It occurred to me that this was a good opportunity to learn something. What tools does an experienced man keep in his tool bag? Laid out on the table, they were only remarkable in their un-remarkableness. Dad had spent almost six decades equipping this bag, paring away extraneous tools until all that remained were the proven and most useful ones. No high-tech, infinitely-adjustable swiss-army tools here, just the basics – pitted, worn, stained and repaired.
“What are you doing?” asked Dad. I told him and he chuckled, “You know, the most valuable thing in that bag isn’t the tools, it’s the odds and ends I’ve collected at the bottom.” Sure enough, there was an inch-deep layer of assorted nuts, bolts, washers, wires and miscellany left in the bottom. Curious, I hefted the bag again. It was nearly as heavy as before.
“You want to have a collection like that to sort through in a pinch.” he said earnestly,
“Nine times out of ten I can find something to make do with in there.”
This was true. Dad’s bag was like my wife’s purse – if you find yourself in an unexpected situation that requires fixing, he’ll rummage through it and magically produce what you need with a little smile.
It occurred to me that Dad had grown to resemble his bag over the years: reliably present, but unassuming; worn and weathered with age, but strong and resilient. His presence bears a gravity, a weightiness, that isn’t manifest until one tries to move him out of his place. Dad has in him that set of skills and character and knowledge, gathered over a lifetime of curiosity and dutiful service, that those who know him marvel at, and those who rely on him feel secure in.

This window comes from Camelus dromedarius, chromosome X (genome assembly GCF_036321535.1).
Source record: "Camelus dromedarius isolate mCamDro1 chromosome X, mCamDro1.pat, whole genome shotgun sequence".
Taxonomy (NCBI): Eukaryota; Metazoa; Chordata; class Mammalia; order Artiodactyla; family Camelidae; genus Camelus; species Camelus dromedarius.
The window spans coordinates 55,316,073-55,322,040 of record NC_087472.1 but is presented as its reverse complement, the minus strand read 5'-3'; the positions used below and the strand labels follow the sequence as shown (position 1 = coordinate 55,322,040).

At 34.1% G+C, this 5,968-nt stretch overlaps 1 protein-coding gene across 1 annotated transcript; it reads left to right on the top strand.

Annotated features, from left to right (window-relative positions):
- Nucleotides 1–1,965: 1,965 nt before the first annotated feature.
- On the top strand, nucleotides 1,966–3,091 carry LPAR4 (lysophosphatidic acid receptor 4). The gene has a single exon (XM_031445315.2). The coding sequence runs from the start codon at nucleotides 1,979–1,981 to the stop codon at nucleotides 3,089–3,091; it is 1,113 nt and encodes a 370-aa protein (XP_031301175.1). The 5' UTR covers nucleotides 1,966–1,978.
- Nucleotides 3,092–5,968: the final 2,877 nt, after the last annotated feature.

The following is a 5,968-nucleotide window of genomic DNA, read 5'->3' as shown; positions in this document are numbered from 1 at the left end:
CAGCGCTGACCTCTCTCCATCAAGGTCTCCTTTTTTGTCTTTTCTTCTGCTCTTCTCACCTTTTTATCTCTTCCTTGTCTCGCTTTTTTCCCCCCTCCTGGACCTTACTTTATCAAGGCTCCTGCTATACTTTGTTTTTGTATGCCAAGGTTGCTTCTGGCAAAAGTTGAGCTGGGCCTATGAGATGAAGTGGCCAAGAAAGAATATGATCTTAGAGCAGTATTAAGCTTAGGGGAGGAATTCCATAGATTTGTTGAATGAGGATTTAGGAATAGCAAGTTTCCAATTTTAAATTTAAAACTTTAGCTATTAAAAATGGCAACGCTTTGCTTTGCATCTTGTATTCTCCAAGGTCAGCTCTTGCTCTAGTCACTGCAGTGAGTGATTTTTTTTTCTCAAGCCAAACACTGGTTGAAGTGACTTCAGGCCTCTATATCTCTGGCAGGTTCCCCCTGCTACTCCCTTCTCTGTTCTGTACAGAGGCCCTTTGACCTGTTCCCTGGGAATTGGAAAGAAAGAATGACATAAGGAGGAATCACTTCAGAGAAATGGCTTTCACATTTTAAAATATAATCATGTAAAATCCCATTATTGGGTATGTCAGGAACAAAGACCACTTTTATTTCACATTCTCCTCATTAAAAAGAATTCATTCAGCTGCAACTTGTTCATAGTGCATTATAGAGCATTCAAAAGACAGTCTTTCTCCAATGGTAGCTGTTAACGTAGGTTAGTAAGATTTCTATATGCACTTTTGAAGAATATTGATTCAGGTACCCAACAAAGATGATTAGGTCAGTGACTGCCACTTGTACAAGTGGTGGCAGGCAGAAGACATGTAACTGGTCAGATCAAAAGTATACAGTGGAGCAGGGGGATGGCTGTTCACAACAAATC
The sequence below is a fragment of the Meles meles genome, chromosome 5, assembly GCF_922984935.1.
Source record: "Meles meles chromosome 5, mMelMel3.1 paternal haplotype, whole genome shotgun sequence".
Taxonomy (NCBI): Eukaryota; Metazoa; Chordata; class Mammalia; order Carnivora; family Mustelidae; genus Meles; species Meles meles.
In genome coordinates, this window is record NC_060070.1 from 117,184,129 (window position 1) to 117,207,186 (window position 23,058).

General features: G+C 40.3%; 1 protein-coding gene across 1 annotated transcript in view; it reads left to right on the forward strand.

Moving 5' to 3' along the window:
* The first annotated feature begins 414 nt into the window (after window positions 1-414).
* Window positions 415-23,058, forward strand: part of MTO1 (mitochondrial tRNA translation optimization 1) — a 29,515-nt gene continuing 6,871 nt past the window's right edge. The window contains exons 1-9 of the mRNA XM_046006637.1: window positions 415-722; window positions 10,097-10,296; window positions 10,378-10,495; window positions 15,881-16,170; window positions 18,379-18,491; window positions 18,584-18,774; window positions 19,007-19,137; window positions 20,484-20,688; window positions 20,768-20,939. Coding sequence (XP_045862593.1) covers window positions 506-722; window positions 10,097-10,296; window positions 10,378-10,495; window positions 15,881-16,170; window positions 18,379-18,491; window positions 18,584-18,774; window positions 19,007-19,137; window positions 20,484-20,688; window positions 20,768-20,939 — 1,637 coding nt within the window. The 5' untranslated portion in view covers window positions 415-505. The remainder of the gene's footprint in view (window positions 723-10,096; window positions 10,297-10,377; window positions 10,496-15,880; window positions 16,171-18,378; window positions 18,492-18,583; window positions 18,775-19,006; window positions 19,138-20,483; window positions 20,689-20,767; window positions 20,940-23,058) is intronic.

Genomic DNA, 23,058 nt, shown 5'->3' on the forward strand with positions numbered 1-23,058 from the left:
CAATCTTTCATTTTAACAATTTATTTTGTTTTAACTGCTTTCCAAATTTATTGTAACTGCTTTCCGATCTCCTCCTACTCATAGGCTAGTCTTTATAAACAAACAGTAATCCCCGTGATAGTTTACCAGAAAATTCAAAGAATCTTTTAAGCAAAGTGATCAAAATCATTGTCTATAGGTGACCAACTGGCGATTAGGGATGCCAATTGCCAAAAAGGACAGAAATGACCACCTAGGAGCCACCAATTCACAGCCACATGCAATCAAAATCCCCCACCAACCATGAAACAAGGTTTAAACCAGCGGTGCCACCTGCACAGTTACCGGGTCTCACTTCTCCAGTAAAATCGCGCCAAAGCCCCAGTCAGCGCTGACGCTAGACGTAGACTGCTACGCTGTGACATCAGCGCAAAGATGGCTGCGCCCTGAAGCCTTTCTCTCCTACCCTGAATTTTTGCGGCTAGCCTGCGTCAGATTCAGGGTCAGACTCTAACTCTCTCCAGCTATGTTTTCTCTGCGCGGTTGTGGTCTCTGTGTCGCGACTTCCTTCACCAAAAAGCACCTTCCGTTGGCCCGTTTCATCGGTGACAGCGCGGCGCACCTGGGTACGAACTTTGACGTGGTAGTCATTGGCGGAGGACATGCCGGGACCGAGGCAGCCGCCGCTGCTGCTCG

They say some people grow more and more like their pets as the years pass, their personalities and even physical appearances taking on an odd likeness. Maybe it can happen between a man and his bag.
Can a product of privilege ever really connect to the rest of us? Are they capable of empathizing with the plight of the “huddled masses yearning to breathe free”, the exile, the homeless and “tempest-tost?” Can one who grew up among wealth and the business elite, who never saw the inside of a public school, and started out with a “small loan” from father that most Americans couldn’t dream of providing their children have the right to an opinion about the plight of refugees? Yet here we are, with just such a person’s words bearing the weight of public policy opinion regarding immigration. Read her oft-quoted opinion about the Statue of Liberty:
Not like the brazen giant of Greek fame,
With conquering limbs astride from land to land;